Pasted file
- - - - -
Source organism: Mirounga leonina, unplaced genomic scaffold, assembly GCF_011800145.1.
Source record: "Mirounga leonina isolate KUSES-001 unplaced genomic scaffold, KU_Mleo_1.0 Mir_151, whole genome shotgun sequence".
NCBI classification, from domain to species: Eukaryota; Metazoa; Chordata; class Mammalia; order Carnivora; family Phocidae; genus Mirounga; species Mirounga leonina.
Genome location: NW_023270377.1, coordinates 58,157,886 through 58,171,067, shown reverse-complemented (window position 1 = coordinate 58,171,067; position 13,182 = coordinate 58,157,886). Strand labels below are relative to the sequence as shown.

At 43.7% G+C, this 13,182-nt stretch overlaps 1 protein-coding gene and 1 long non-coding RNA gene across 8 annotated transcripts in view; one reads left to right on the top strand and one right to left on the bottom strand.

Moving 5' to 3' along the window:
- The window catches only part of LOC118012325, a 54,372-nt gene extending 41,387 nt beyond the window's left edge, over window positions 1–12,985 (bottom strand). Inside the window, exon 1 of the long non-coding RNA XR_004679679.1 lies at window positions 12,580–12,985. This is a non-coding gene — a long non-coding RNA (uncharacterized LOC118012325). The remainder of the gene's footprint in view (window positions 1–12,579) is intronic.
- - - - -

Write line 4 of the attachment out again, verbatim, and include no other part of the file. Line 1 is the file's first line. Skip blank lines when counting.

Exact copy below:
Genome location: NW_023270377.1, coordinates 58,157,886 through 58,171,067, shown reverse-complemented (window position 1 = coordinate 58,171,067; position 13,182 = coordinate 58,157,886). Strand labels below are relative to the sequence as shown.